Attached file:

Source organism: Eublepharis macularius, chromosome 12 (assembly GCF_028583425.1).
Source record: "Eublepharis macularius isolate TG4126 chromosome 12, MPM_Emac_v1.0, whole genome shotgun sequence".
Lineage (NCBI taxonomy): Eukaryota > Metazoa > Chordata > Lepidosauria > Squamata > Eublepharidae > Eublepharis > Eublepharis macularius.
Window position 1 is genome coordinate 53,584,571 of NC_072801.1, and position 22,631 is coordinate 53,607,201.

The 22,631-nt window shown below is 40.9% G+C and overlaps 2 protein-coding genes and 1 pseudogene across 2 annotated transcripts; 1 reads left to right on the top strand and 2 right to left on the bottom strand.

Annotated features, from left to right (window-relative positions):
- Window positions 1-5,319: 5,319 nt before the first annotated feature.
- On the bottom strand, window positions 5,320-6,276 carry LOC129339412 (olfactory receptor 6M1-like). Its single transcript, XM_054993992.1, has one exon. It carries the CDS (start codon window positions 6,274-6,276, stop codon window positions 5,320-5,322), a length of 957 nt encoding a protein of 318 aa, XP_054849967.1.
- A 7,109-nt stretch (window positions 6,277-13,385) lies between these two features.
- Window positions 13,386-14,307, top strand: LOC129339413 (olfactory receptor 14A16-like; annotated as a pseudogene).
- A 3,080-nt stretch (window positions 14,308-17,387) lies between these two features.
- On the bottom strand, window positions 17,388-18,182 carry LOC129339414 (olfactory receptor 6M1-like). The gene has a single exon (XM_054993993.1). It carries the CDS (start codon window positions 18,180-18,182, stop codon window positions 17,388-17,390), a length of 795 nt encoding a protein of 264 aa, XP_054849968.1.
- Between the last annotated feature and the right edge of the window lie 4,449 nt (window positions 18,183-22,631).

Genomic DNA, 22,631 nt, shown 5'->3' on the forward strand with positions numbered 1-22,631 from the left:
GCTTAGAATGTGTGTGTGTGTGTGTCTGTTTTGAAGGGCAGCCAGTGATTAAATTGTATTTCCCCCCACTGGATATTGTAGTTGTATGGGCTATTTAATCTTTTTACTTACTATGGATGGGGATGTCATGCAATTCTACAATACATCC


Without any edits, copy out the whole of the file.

Source organism: Eublepharis macularius, chromosome 12 (assembly GCF_028583425.1).
Source record: "Eublepharis macularius isolate TG4126 chromosome 12, MPM_Emac_v1.0, whole genome shotgun sequence".
Lineage (NCBI taxonomy): Eukaryota > Metazoa > Chordata > Lepidosauria > Squamata > Eublepharidae > Eublepharis > Eublepharis macularius.
Window position 1 is genome coordinate 53,584,571 of NC_072801.1, and position 22,631 is coordinate 53,607,201.

The 22,631-nt window shown below is 40.9% G+C and overlaps 2 protein-coding genes and 1 pseudogene across 2 annotated transcripts; 1 reads left to right on the top strand and 2 right to left on the bottom strand.

Annotated features, from left to right (window-relative positions):
- Window positions 1-5,319: 5,319 nt before the first annotated feature.
- On the bottom strand, window positions 5,320-6,276 carry LOC129339412 (olfactory receptor 6M1-like). Its single transcript, XM_054993992.1, has one exon. It carries the CDS (start codon window positions 6,274-6,276, stop codon window positions 5,320-5,322), a length of 957 nt encoding a protein of 318 aa, XP_054849967.1.
- A 7,109-nt stretch (window positions 6,277-13,385) lies between these two features.
- Window positions 13,386-14,307, top strand: LOC129339413 (olfactory receptor 14A16-like; annotated as a pseudogene).
- A 3,080-nt stretch (window positions 14,308-17,387) lies between these two features.
- On the bottom strand, window positions 17,388-18,182 carry LOC129339414 (olfactory receptor 6M1-like). The gene has a single exon (XM_054993993.1). It carries the CDS (start codon window positions 18,180-18,182, stop codon window positions 17,388-17,390), a length of 795 nt encoding a protein of 264 aa, XP_054849968.1.
- Between the last annotated feature and the right edge of the window lie 4,449 nt (window positions 18,183-22,631).

Genomic DNA, 22,631 nt, shown 5'->3' on the forward strand with positions numbered 1-22,631 from the left:
GCTTAGAATGTGTGTGTGTGTGTGTCTGTTTTGAAGGGCAGCCAGTGATTAAATTGTATTTCCCCCCACTGGATATTGTAGTTGTATGGGCTATTTAATCTTTTTACTTACTATGGATGGGGATGTCATGCAATTCTACAATACATCC